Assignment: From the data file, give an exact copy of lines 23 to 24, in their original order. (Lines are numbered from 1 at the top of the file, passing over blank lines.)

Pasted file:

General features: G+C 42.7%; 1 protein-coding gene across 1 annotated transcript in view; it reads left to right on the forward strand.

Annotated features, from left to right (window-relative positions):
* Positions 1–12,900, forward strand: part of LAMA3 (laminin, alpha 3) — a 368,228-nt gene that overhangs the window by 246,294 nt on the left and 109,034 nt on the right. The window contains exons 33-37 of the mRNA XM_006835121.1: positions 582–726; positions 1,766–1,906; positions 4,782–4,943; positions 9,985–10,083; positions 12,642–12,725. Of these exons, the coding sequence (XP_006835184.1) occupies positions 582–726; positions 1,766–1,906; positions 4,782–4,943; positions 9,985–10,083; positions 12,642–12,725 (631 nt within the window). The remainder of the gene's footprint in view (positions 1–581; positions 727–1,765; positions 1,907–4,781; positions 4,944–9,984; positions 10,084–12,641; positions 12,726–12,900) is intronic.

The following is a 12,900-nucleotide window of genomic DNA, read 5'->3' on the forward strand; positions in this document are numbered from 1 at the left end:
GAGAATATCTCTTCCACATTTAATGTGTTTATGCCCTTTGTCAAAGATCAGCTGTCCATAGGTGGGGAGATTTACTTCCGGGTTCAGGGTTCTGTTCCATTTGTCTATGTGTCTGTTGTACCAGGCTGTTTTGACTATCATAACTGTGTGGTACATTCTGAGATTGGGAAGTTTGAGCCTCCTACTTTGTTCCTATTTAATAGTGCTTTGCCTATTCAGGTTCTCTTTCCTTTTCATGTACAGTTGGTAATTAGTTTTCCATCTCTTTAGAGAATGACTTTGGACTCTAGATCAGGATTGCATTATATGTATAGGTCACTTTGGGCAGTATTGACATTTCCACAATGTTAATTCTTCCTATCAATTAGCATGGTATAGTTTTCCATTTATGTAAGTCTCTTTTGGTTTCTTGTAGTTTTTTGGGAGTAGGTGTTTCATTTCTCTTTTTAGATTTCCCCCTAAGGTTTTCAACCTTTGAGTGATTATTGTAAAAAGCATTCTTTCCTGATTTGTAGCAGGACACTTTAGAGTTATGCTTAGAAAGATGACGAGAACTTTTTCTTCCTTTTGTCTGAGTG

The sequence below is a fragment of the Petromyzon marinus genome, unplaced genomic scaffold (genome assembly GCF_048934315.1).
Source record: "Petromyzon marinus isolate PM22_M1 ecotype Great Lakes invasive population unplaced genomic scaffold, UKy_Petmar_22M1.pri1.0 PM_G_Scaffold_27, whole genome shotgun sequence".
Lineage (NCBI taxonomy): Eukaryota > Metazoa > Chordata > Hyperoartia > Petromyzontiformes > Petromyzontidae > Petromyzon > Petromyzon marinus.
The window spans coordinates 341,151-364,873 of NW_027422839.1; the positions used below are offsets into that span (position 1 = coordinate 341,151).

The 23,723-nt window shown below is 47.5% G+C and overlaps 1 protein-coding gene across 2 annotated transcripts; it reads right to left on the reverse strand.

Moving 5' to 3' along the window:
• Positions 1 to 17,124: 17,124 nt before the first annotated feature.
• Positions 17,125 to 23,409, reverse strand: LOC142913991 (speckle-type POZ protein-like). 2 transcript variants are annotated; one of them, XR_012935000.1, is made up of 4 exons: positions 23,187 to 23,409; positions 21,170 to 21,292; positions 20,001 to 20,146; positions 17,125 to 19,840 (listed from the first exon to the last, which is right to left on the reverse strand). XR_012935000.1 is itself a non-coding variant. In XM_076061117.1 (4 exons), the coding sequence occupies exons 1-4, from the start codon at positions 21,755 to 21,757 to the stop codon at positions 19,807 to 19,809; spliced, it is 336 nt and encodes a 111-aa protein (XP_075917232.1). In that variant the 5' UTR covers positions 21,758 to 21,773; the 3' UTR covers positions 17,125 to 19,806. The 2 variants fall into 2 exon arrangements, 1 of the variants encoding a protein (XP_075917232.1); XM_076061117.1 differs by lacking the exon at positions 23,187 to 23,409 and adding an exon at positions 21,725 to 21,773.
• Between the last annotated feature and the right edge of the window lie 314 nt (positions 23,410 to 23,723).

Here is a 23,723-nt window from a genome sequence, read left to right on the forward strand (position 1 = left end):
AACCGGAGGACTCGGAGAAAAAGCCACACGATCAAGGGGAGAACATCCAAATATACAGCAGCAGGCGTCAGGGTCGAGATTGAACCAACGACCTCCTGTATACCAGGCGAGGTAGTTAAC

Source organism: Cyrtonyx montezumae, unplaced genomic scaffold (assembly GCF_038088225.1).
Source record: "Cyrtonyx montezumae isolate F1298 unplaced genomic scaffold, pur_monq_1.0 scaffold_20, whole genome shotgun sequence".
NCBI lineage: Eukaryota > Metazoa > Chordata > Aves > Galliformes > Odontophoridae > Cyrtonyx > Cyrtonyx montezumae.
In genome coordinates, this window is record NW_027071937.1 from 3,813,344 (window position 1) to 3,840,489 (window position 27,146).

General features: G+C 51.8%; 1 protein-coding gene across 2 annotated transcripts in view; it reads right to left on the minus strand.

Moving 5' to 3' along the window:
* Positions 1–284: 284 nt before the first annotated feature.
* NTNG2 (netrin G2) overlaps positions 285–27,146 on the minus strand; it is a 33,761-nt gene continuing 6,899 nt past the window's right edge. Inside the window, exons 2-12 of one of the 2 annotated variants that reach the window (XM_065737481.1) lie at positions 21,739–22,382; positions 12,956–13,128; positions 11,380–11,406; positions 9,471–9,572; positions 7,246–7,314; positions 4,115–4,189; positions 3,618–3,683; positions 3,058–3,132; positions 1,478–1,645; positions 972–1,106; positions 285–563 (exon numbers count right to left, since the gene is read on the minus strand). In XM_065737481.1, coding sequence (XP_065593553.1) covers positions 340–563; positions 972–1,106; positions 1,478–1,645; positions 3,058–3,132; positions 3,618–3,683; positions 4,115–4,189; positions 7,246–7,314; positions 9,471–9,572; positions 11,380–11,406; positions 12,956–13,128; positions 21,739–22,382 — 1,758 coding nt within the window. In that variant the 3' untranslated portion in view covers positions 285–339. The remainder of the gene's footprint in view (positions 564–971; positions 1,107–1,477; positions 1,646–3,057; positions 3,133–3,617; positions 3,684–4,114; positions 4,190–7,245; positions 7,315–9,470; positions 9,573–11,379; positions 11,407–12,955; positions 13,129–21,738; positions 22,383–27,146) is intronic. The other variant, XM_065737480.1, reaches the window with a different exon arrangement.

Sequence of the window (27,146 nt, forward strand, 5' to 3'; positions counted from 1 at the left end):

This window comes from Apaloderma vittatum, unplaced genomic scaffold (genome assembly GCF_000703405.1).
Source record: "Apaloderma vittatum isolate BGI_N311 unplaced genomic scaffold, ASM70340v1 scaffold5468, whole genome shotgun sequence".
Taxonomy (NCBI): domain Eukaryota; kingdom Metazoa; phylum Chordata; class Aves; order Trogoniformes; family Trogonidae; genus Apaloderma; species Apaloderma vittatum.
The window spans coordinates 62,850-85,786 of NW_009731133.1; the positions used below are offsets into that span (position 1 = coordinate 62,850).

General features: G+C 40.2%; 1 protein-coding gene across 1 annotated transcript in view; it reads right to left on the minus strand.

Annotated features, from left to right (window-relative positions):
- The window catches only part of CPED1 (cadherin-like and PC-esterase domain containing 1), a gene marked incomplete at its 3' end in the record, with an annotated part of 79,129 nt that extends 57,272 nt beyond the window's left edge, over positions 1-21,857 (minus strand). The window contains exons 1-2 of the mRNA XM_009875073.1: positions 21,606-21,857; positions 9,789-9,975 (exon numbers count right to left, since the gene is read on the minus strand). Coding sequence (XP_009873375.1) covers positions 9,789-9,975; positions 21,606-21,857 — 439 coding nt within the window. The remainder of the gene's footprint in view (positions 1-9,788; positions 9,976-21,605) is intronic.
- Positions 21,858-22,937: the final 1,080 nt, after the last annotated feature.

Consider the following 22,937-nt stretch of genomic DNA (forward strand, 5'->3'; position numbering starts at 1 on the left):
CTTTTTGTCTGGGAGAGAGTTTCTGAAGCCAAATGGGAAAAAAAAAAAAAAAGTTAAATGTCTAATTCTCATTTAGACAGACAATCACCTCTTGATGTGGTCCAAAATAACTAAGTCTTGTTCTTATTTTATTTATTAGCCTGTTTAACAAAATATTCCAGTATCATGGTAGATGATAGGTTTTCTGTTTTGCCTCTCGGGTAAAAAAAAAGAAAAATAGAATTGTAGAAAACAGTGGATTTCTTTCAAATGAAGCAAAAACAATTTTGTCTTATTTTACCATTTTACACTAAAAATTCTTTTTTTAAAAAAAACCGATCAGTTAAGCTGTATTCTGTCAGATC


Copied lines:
* Positions 1–284: 284 nt before the first annotated feature.
* NTNG2 (netrin G2) overlaps positions 285–27,146 on the minus strand; it is a 33,761-nt gene continuing 6,899 nt past the window's right edge. Inside the window, exons 2-12 of one of the 2 annotated variants that reach the window (XM_065737481.1) lie at positions 21,739–22,382; positions 12,956–13,128; positions 11,380–11,406; positions 9,471–9,572; positions 7,246–7,314; positions 4,115–4,189; positions 3,618–3,683; positions 3,058–3,132; positions 1,478–1,645; positions 972–1,106; positions 285–563 (exon numbers count right to left, since the gene is read on the minus strand). In XM_065737481.1, coding sequence (XP_065593553.1) covers positions 340–563; positions 972–1,106; positions 1,478–1,645; positions 3,058–3,132; positions 3,618–3,683; positions 4,115–4,189; positions 7,246–7,314; positions 9,471–9,572; positions 11,380–11,406; positions 12,956–13,128; positions 21,739–22,382 — 1,758 coding nt within the window. In that variant the 3' untranslated portion in view covers positions 285–339. The remainder of the gene's footprint in view (positions 564–971; positions 1,107–1,477; positions 1,646–3,057; positions 3,133–3,617; positions 3,684–4,114; positions 4,190–7,245; positions 7,315–9,470; positions 9,573–11,379; positions 11,407–12,955; positions 13,129–21,738; positions 22,383–27,146) is intronic. The other variant, XM_065737480.1, reaches the window with a different exon arrangement.